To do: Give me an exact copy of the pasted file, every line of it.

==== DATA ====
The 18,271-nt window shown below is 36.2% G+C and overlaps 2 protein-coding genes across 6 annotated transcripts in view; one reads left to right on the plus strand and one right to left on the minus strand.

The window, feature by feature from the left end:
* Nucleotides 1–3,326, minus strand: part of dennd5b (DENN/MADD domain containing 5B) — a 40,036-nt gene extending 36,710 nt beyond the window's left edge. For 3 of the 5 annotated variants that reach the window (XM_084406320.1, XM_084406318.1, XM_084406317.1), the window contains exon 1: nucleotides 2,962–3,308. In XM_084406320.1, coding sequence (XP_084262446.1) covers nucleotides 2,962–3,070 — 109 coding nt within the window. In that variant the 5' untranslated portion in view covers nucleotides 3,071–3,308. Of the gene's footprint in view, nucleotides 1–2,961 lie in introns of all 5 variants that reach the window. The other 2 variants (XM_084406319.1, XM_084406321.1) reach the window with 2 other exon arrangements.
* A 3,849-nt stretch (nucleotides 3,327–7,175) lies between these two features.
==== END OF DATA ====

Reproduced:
The 18,271-nt window shown below is 36.2% G+C and overlaps 2 protein-coding genes across 6 annotated transcripts in view; one reads left to right on the plus strand and one right to left on the minus strand.

The window, feature by feature from the left end:
* Nucleotides 1–3,326, minus strand: part of dennd5b (DENN/MADD domain containing 5B) — a 40,036-nt gene extending 36,710 nt beyond the window's left edge. For 3 of the 5 annotated variants that reach the window (XM_084406320.1, XM_084406318.1, XM_084406317.1), the window contains exon 1: nucleotides 2,962–3,308. In XM_084406320.1, coding sequence (XP_084262446.1) covers nucleotides 2,962–3,070 — 109 coding nt within the window. In that variant the 5' untranslated portion in view covers nucleotides 3,071–3,308. Of the gene's footprint in view, nucleotides 1–2,961 lie in introns of all 5 variants that reach the window. The other 2 variants (XM_084406319.1, XM_084406321.1) reach the window with 2 other exon arrangements.
* A 3,849-nt stretch (nucleotides 3,327–7,175) lies between these two features.